In 2009, the TCB ex officio initiated a preliminary inquiry specific to the market and the undertakings Philips, GE, Toshiba, and KURT&KURT. The main framework of the inquiry based on the assumption that the firms active in the market (i.e. manufacturers and/or distributors) prevented the4 activities of the firms active in the downstream markets (i.e. the markets for provision of technical services and spare parts for the relevant equipment). Firstly, the TCB defined the market specific to each branded equipment. It is clear that such a market definition would bring each brand manufacturer/distributor in dominant position in the relevant market. After that, the TCB concluded that certain practices of the firms active in the market (i.e. manufacturers and/or distributors) negatively affect the activities of the firms active in the downstream market (i.e. the markets for provision of technical services and spare parts for the relevant equipment) and therefore provided certain requirements for the firms active in the upstream market. The requirements can be briefly cited as follows:

  • Providing the passwords for the equipment upon the request of the owner of the equipment or its representative.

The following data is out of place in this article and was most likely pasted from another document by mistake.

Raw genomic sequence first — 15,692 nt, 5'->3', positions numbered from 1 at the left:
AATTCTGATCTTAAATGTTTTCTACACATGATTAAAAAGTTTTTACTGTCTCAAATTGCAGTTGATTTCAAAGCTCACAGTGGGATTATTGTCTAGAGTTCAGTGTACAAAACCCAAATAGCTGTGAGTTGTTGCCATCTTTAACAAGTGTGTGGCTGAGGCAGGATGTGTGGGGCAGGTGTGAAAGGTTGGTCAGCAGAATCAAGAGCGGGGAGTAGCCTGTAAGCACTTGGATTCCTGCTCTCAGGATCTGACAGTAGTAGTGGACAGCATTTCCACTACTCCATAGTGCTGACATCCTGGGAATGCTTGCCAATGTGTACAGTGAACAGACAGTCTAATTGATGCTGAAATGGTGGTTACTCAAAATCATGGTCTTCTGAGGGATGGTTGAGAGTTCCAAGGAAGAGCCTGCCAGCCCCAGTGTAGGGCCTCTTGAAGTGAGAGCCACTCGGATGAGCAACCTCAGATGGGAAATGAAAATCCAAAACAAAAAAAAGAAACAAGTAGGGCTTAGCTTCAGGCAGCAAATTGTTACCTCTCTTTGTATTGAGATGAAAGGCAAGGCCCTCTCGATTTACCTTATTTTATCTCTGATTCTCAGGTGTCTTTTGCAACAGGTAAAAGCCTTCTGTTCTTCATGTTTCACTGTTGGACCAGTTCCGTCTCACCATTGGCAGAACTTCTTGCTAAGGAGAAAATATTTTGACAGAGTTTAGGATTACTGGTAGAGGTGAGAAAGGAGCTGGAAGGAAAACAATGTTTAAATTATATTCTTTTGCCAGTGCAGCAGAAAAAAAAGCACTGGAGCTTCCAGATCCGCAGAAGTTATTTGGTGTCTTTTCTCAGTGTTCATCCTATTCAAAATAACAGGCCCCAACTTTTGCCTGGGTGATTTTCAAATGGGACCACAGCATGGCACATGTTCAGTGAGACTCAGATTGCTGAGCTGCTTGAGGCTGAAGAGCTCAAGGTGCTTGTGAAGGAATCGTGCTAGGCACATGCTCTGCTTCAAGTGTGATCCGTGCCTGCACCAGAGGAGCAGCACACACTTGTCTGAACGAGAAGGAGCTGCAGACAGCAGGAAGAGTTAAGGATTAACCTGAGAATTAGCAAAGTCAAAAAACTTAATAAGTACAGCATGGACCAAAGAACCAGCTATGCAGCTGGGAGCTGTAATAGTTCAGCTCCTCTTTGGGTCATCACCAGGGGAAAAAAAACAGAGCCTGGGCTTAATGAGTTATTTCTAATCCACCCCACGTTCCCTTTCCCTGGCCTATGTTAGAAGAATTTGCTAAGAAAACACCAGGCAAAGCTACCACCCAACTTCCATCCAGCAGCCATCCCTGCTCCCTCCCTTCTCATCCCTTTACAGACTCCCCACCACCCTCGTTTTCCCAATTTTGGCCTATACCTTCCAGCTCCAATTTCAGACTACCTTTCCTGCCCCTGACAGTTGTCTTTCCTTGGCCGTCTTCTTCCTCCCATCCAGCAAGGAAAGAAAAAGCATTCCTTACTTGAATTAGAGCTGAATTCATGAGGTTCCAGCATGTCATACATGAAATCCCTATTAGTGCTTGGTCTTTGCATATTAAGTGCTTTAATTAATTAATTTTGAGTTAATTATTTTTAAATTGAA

• Providing any device ensuring provision of technical services for the equipment for the clients or technical services receiving requests from the clients within 3 days.
  • Providing non-discriminatory and proportionate rental fees for any apparatus considering the prices of the relevant apparatus.
  • Informing the clients on the above-mentioned issues in the written form when the equipment is sold.
  • Announcing the prices of the most sold out devices in the light of the data of the last 3 years on the internet, which is accessible to anyone.
  • Answering any request for spare parts for the equipment within 3 days as of receipt.
  • Avoiding any discriminatory practices which are based on non-objective criteria against competitor technical service providers in spare part sales.

The TCB informed the undertakings active in the market that it is to initiate an investigation against any undertaking non-compliant with the above obligations.

Especially after the above-mentioned 2009 decision, the number of claims against the manufacturers/distributors of medical diagnostic and monitoring equipment have been increased.